• Gaither, M.R., Aeby, G., Vignon, M., Meguro, Y.-I., Rigby, M., Runyon, C., Toonen, R.J., Wood, C.L., Bowen, B.W. (2013) An invasive fish and the time-lagged spread of its parasite across the Hawaiian Archipelago. PLoS ONE 8(2): e56940.
  • Vignon M. (2012) Ontogenetic trajectories of otolith shape during shift in habitat use: Interaction between otolith growth and environment. Journal of Experimental Marine Biology and Ecology 420-421C: 26-32.
  • Vignon M. (2011) Putting in shape – Towards a unified approach for the taxonomic description of monogenean haptoral hard parts. Systematic Parasitology 79: 161-174.
  • Vignon M. (2011) Inference in morphological taxonomy using collinear data and small sample sizes: Monogenean sclerites (Platyhelminthes) as a case study. Zoologica Scripta 40(3): 306-316.
  • Vignon M., Pariselle A., Vanhove M.P.M. (2011) Modularity in attachment organs of African Cichlidogyrus (Platyhelminthes, Monogenea, Ancyrocephalidae) reflects phylogeny rather than host specificity or geographic distribution. Biological Journal of the Linnean Society 102: 694-706.
  • Vignon M., Dierking J. (2011) Prey regurgitation and stomach vacuity among groupers and snappers. Environmental Biology of Fishes 90(4): 361-366.
  • Vignon M., Morat F. (2010) Environmental and genetic determinant of otolith shape revealed by a non-indigenous tropical fish. Marine Ecology Progress Series 411: 231-241.
  • Work T.M., Vignon M., Aeby G.S. (2010) Microparasite ecology and health status of common bluestriped snapper Lutjanus kasmira from the Pacific Islands. Aquatic Biology 9: 185-192.
  • Vignon M., Sasal P. (2010) Multiscale determinant of parasite abundance: A quantitative hierarchical approach for coral reef fishes. International Journal for Parasitology 40: 443-451.
  • Vignon M., Sasal P. (2010). The use of geometric morphometrics in understanding shape variability of sclerotized haptoral structures of monogeneans (Platyhelminthes) with insights into biogeographic variability. Parasitology International 59: 183-191.
  • Vignon M., Sasal P. (2010). Fish introduction and parasite in marine ecosystems: A need for information. Environmental Biology of Fishes 87: 1-8.
  • Vignon M., Sasal P., Johnson R.L., Galzin R. (2010). Impact of shark-feeding tourism on surrounding fish populations: parasitological and physiological implication off Moorea Island (French Polynesia). Marine and Freshwater Research 61: 163-169.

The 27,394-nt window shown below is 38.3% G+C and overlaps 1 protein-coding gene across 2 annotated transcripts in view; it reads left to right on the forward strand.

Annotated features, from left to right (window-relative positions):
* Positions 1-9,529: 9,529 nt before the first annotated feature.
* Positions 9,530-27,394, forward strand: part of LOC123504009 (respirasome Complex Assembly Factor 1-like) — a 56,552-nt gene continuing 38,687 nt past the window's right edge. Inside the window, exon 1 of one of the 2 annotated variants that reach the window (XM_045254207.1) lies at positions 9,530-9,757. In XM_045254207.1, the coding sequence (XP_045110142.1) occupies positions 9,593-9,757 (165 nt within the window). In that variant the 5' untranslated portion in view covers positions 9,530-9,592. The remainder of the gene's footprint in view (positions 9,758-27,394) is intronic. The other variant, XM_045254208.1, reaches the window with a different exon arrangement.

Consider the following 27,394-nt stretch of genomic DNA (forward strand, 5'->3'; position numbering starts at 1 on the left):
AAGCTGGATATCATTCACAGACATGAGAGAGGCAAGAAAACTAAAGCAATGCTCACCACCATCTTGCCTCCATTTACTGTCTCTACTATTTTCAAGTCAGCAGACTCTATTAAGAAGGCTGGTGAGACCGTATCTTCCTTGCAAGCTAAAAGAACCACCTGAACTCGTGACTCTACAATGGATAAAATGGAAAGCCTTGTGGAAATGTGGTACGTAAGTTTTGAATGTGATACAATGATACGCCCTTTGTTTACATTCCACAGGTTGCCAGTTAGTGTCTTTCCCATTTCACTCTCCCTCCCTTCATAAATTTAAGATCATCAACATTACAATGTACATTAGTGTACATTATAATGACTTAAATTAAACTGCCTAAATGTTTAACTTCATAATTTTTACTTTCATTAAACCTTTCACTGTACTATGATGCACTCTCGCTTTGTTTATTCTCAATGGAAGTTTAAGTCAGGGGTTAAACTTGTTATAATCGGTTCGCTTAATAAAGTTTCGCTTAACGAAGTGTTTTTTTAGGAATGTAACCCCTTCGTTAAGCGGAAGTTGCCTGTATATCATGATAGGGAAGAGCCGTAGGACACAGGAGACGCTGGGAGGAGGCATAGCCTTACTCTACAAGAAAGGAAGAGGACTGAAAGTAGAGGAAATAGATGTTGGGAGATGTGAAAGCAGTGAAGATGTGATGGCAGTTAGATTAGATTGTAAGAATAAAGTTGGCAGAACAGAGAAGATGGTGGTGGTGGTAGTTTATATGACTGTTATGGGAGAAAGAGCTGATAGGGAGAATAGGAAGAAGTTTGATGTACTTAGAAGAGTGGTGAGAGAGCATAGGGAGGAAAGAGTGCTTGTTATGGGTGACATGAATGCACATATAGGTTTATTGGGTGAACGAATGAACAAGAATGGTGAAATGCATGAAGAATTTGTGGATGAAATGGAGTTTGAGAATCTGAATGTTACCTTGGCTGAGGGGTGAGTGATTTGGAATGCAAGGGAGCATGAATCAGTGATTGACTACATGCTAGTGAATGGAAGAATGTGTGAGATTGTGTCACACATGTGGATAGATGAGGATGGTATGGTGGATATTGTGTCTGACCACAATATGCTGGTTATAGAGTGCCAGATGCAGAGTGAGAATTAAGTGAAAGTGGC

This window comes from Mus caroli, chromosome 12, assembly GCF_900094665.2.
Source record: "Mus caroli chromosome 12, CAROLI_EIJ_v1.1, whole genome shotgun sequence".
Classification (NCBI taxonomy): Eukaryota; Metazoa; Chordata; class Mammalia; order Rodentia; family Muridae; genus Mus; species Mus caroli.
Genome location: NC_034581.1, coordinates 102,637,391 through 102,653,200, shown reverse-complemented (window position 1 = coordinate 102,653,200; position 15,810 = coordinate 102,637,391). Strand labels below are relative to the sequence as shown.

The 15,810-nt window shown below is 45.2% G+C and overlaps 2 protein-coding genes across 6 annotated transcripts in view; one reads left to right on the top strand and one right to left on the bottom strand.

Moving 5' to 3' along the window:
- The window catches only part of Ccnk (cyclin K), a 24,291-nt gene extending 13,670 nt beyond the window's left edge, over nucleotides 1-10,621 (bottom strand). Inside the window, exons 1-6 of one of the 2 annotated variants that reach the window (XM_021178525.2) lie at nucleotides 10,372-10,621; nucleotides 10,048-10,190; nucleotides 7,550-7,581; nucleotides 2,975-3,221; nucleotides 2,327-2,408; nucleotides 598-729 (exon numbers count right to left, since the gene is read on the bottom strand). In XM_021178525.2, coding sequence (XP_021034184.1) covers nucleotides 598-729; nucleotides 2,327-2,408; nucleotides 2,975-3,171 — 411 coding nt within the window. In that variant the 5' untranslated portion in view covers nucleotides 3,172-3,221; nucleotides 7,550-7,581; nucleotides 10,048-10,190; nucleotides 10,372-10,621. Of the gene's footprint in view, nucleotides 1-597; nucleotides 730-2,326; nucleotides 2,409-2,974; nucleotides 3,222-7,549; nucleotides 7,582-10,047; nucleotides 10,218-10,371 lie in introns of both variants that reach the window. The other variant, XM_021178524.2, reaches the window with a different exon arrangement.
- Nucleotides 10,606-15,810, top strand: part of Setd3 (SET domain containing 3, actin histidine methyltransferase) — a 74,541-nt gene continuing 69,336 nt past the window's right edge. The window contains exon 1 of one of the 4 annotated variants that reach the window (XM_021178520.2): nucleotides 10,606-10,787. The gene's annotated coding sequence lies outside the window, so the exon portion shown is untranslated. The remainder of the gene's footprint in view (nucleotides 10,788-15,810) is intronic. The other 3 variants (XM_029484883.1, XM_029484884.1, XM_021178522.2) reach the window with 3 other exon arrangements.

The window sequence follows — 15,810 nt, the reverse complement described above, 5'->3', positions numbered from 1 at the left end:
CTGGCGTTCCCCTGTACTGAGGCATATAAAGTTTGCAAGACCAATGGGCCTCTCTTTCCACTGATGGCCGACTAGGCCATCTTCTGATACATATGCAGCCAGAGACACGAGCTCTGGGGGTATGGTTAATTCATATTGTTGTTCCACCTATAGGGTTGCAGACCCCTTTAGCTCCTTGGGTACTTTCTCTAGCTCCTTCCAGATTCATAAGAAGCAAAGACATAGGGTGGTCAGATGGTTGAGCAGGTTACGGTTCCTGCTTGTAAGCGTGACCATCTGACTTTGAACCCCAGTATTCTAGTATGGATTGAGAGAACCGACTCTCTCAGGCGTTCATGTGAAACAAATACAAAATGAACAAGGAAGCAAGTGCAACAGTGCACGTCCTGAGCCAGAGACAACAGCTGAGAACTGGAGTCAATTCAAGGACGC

• Vignon M., Sasal P., Rigby M.C., Galzin R. (2009). Multiple parasite introduction and host management plan: Case study from Lutjanids fish in the Hawaiian archipelago. Diseases of Aquatic Organisms 85: 133-145.
  • Vignon M., Sasal P., Galzin R. (2009). Host introduction and parasites: a case study on the parasite community of the peacock grouper Cephalopholis argus (Serranidae) in the Hawaiian Islands. Parasitology Research. 104: 775-782.
  • Vignon M. (2009) Biological introductions and parasites in coral reefs ecosystems: Risk and consequences – Fish introduction into the Hawaiian archipelago. Cybium 33: 192.
  • Vignon M., Morat F., Galzin R., Sasal P. (2008). Evidence for spatial limitation of the bluestripe snapper in French Polynesia from parasite and otolith shape analysis. Journal of Fish Biology 73: 2305-2320.
  • Morat F., Banaru D., Mérigot B., Batjakas I E., Betoulle S.,Vignon M., Lecomte-Finiger R., Letourneur Y. (2008). Relationships between fish length and otolith length for nine fish species from the Mediterranean basin, Kerguelen Islands, and Pacific Ocean. Cybium 32: 265-269.
  • Justine J-L. & Vignon M. (2008). Monogeneans of the grouper Epinephelus tauvina (Perciformes, Serranidae) off Moorea, French Polynesia, with a description of Pseudorhabdosynochus pai n. sp. (Monogenea: Diplectanidae). Systematic Parasitology 72: 113-125.
  • Fels D., Vignon M., Kaltz O. (2008). Ecological and genetic determinants of multiple infection and aggregation in a microbial host-parasite system. Parasitology 135: 1373-1383